resolution 640×480 with 256 colors and SCSI interface, Windows 3.0 pre-installed
|PC-9821Ce||80486SX 25 MHz||1993||Windows 3.1 pre-installed|
|PC-9821Ce2,Cs2||80486SX 25 MHz (Ce2)/33 MHz (Cs2)||1994|
|PC-9821Cx||80486SX 33 MHz||1994||MS-DOS 5.2/Windows 3.1 pre-installed|
|PC-9821Cf||Pentium 60 MHz||1994||built-in TV tuner, MS-DOS 5.0/Windows 3.1 pre-installed|
|PC-9821Cx2||Pentium 75 MHz||1995||CD-ROM 4x drive||hard disk 850 MByte, built-in TV tuner, MS-DOS 6.2/Windows 3.1 pre-installed|
|PC-9821Cx3 (98Multi Canbe)||Pentium 100 MHz||1995||include Yamaha DB60XG Daughterboard||Windows 95 pre-installed|
|PC-9821 Valuestar V Series V166-V233||Pentium MMX 166-233 MHz||1997||8x-20x CD-ROM, 2x CD-R, or DVD-ROM drive, 32 MB of RAM, Matrox Mystique 3D accelerator, Harddisk 3-6 GB, 2x USB ports||Windows 95 OSR2.1 pre-installed|
|PC-9821 Cereb (C166-C233)||Pentium MMX 166-233 MHz||1997||28 inch (in C200 Model) or optional 32 inch BS Hi-Vision TV Monitor, Harddisk 3-4GB, VideoLogic Apocalypse 3D 3D accelerator (in C166 Model), DVD and MPEG-2 Decoder (in C200/V and C233/V Model), built-in TV tuner, 13x CD-ROM or DVD-ROM drive (read CD-ROM at 6x in C200/V Model and 8x in C233/V Model), 32 MB of RAM, 2x USB ports (in C233 Model)||Windows 95 OSR2.1 pre-installed|
|PC-9821Ra43||Celeron 433 MHz||2000||24x CD-ROM drive, 32 MB of RAM, Harddisk 8GB,||Last computer of series|
Timeline of PC-9801 models
- "PC-9800シリーズ受注終了のお知らせ" [PC-9800 Series Discontinuation Notification] (in Japanese). NEC. Retrieved June 7, 2016.
- "Computing Japan". Computing Japan. LINC Japan. 54-59: 18. 1999. Retrieved 6 February 2012.
...its venerable PC 9800 series, which has sold more than 18 million units over the years, and is the reason why NEC has been the number one PC vendor in Japan for as long as anyone can remember.
- "NEC PC-9801 (Platform)". Giant Bomb. Retrieved 2018-11-27.
- John Szczepaniak. "Retro Japanese Computers: Gaming's Final Frontier". Hardcore Gaming 101. p. 2. Retrieved 2011-03-16. Reprinted from "Retro Japanese Computers: Gaming's Final Frontier", Retro Gamer (67), 2009
- "Old-Computers.com". Archived from the original on April 23, 2011. Retrieved 5 May 2011.
- "PC-9801めくるめく音源ボードの世界" [The world of sound boards for PC-9801]. 蘇るPC-9801伝説 永久保存版 第2弾 [Coming back the legend of PC-9801 Volume 2] (in Japanese). Ascii. 2007. ISBN 978-4-7561-4883-4.
- 靖間, 誠. "PC-9801-118 / NEC". Retrieved 2018-05-24.
- "質問 : PC-9801-118を使ってMS-DOS上でFM音源を鳴らしたい。" [Question: I want to play sound with FM synthesizer on MS-DOS using PC-9801-118.]. NEC PC Information Center ROBO (in Japanese). NEC. Archived from the original on 1997-06-10. Retrieved 2018-05-24.
- "EPSON PC`s DATABASE TOP PAGE" (in Japanese). Retrieved June 10, 2016.
- "ソフトウェアにおける優位性はどこまで続くか". Oh! PC (in Japanese). Softbank. 12 (8): 155. 1993-09-15. ISSN 0910-7606.
- "パソコンユーザー実態調査". 日経パソコン (in Japanese). Nikkei BP: 132–137. 1993-06-21. ISSN 0287-9506.
- "「一太郎」が知っているPC-9801シリーズの軌跡" [The history of PC-9801 series traced by Ichitaro]. 蘇るPC-9801伝説 永久保存版 第1弾 [Coming back the legend of PC-9801 Volume 1] (in Japanese). Ascii. 2004. pp. 87–92. ISBN 4-7561-4419-5.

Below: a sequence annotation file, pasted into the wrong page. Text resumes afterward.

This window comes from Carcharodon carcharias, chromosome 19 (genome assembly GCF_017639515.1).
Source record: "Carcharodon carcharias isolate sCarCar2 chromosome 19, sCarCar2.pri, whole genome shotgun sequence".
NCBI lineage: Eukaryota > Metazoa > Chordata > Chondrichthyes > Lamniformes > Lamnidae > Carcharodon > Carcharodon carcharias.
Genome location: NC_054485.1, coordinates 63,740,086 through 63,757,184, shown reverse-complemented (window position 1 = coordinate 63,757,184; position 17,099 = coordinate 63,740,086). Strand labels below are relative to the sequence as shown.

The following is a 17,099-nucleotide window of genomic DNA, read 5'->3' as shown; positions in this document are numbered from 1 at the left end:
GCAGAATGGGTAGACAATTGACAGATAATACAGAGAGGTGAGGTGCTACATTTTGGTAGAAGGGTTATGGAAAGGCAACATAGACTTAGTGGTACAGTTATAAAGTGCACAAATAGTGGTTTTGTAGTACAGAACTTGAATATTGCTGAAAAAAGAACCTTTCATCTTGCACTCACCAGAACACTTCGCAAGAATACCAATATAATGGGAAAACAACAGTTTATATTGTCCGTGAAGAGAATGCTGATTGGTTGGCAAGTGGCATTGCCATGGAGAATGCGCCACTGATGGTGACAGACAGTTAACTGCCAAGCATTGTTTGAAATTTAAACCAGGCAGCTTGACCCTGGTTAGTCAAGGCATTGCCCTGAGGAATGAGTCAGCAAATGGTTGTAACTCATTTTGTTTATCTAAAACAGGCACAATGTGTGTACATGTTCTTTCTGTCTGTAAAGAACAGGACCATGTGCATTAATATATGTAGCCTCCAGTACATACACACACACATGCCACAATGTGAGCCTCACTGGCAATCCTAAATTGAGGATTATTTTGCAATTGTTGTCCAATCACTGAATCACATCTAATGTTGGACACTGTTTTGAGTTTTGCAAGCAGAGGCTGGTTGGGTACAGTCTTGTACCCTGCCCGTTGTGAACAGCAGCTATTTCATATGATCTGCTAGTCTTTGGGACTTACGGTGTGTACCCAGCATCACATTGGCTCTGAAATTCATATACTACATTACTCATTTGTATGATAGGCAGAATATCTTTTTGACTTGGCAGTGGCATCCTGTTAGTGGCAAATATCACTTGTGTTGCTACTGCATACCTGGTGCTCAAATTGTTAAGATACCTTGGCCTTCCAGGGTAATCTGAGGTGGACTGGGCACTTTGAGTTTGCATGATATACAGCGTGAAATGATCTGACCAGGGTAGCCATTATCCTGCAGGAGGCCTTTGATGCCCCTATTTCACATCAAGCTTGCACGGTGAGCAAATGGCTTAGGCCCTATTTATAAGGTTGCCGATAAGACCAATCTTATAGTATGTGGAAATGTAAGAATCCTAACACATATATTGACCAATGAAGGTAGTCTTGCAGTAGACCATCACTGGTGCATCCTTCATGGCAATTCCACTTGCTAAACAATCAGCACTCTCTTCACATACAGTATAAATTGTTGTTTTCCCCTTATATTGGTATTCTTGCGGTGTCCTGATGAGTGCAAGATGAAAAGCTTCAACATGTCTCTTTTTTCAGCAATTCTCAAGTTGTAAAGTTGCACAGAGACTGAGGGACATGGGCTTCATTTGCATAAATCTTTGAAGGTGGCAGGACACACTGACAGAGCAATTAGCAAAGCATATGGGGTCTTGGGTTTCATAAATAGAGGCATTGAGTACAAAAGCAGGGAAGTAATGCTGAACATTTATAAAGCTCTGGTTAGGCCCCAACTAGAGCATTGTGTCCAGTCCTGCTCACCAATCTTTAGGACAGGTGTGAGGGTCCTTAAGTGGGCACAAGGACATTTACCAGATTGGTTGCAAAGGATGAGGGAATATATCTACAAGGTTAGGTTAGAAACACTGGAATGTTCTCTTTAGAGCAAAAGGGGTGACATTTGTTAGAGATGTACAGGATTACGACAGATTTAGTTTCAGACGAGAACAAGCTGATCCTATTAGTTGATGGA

- Edward Warner (1986-09-08). "Lotus Perseveres to Unveil Japanese Version of 1-2-3". InfoWorld. p. 9. Retrieved 2016-05-02.
- "一太郎累計出荷本数". マイコン. 電波新聞社. 16 (2): 159. 1992. ISSN 0387-9593.
- "ロータス、「1-2-3」強化版を発売。". Nikkei Sangyo Shimbun. 1991-07-06. p. 5.
- "Photo of motherboard of PC-9801M".
- Joel West and Jason Dedrick, "Innovation and Control in Standards Architectures: The Rise and Fall of Japan's PC-98", Information Systems Research, Vol. 11, No. 2, June 2000, pp. 197–216
- Ascii Techwrite (1993). 改訂版 PC-9800シリーズ テクニカルデータブック HARDWARE編 [PC-9800 Series Technical Databook (Hardware, Revised Ed.)]. Ascii. ISBN 4756104568.
- Ascii Techwrite (1992). PC-9800シリーズ テクニカルデータブック BIOS編 [PC-9800 Series Technical Databook (BIOS)]. Ascii. ISBN 475610441X.
- Myers, Steven; Smith, Greg (March 1995). "DOS/V: The Soft(ware) Solution to Hard(ware) Problems". Computing Japan Magazine. Archived from the original on 2017-01-15. Retrieved 2017-01-15.
- Boyd, John (April 1997). "From Chaos to Competition - Japan's PC industry in transformation". Computing Japan Magazine. Archived from the original on 2017-01-16. Retrieved 2017-01-16.
|Wikimedia Commons has media related to NEC PC-98.|
- Intro to NEC PC-9800 World
- PC 9801, the first model of the series
- Info about NEC PC-9801M with uPD8086D-2
- "PC博物館" [PC Museum] (in Japanese). Retrieved June 7, 2016.
- "With98 : PC-98データバンク" [With98 : PC-98 Data Bank] (in Japanese). (unofficial). Retrieved June 7, 2016.
- "モデルナンバー （本体） - PC-9800 - NEC - レトロＰＣ - Retro Computer People" [Model number (computers) - PC-9800 - NEC - Retro PC - Retro Computer People] (in Japanese). Retrieved June 10, 2016.
- "なおちま屋 = 昔のカタログ保存館" [Naochima-ya - Old catalogue museum] (in Japanese). Retrieved June 10, 2016.
- Neko Project II, a PC-98 emulator for Windows and Mac OS X
|NEC Personal Computers||Succeeded by|